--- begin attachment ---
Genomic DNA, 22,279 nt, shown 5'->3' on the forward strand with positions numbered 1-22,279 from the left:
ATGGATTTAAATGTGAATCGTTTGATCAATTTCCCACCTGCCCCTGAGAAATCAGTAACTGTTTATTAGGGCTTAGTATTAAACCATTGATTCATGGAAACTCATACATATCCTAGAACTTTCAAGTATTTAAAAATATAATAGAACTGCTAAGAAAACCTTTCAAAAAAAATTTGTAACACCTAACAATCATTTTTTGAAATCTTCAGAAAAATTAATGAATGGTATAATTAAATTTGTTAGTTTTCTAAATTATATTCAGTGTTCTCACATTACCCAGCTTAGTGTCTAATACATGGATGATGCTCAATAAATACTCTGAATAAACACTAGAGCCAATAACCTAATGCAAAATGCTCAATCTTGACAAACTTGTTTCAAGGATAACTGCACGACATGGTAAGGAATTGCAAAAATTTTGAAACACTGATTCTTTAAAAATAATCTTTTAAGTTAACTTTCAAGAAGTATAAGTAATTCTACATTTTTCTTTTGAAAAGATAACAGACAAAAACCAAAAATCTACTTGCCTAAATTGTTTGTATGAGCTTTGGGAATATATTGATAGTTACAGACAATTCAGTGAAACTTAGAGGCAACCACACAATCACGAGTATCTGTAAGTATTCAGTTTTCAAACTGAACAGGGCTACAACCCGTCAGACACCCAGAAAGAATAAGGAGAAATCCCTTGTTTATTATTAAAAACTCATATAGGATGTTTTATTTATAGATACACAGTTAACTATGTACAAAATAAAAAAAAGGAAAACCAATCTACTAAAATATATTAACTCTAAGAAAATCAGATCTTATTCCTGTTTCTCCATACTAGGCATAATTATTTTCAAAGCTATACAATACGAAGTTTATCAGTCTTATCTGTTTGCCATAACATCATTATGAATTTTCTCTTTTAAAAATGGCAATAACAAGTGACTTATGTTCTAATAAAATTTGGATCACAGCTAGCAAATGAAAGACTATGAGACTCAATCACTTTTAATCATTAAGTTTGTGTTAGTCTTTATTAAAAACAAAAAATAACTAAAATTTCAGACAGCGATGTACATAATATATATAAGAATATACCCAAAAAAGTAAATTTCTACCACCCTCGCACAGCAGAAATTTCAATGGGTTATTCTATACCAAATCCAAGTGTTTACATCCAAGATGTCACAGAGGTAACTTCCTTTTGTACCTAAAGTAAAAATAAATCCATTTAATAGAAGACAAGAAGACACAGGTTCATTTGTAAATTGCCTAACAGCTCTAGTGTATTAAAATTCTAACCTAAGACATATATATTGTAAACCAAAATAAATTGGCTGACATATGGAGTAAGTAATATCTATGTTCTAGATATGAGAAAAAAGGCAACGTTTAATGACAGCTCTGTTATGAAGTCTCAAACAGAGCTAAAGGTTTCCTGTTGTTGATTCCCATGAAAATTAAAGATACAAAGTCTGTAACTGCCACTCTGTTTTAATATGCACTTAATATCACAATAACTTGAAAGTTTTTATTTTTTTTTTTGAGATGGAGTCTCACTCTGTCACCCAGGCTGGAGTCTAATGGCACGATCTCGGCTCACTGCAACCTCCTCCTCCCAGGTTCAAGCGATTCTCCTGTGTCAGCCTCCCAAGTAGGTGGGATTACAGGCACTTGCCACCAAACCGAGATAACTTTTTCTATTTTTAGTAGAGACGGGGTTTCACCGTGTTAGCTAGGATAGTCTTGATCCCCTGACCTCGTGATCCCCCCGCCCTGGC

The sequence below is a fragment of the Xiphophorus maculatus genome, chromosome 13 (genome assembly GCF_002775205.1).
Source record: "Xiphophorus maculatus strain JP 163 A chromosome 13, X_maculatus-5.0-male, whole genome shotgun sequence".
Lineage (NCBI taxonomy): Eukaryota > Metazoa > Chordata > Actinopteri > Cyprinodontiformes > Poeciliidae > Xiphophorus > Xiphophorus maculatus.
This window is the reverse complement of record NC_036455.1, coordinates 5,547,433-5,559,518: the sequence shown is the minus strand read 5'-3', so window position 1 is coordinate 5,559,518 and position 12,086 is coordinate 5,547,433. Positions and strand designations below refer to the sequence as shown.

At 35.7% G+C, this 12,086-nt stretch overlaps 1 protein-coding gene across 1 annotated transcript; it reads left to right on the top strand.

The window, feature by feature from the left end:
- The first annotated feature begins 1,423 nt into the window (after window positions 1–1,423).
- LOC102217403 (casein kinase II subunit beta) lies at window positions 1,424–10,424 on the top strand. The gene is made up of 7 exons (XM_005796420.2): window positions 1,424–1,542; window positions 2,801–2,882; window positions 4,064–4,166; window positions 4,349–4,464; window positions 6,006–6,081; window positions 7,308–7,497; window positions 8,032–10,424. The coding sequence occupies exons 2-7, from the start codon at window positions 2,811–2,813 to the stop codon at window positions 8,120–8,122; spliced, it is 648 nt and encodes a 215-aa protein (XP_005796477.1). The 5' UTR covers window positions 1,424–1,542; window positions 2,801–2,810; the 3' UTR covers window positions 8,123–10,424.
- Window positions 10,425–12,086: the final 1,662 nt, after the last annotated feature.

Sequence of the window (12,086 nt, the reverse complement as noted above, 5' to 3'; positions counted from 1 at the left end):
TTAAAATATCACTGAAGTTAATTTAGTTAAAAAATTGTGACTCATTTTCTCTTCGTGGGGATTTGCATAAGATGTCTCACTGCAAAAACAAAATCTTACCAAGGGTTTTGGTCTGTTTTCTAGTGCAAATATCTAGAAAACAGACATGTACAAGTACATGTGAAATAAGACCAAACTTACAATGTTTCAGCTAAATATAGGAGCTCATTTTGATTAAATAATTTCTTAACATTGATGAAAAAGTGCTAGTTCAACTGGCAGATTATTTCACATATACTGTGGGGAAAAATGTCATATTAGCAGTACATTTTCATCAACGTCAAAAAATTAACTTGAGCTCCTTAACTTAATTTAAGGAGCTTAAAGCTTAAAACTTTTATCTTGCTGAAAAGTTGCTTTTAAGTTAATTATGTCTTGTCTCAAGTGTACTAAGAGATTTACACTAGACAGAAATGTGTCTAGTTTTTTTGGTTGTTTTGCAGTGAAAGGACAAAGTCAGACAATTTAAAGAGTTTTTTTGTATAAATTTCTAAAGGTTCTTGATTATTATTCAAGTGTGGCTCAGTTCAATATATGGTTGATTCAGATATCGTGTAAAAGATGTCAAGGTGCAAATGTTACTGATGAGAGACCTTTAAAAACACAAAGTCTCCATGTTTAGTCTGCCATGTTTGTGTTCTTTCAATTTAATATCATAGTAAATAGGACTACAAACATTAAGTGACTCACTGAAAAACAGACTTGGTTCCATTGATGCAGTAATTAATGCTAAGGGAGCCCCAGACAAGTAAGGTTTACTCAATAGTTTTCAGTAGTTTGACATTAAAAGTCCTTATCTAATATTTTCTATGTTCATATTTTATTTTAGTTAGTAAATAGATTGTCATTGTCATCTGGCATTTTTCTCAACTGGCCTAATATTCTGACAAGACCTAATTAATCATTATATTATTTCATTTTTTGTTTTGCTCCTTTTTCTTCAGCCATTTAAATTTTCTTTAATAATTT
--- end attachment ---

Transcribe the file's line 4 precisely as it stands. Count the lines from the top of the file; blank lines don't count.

Source record: "Xiphophorus maculatus strain JP 163 A chromosome 13, X_maculatus-5.0-male, whole genome shotgun sequence".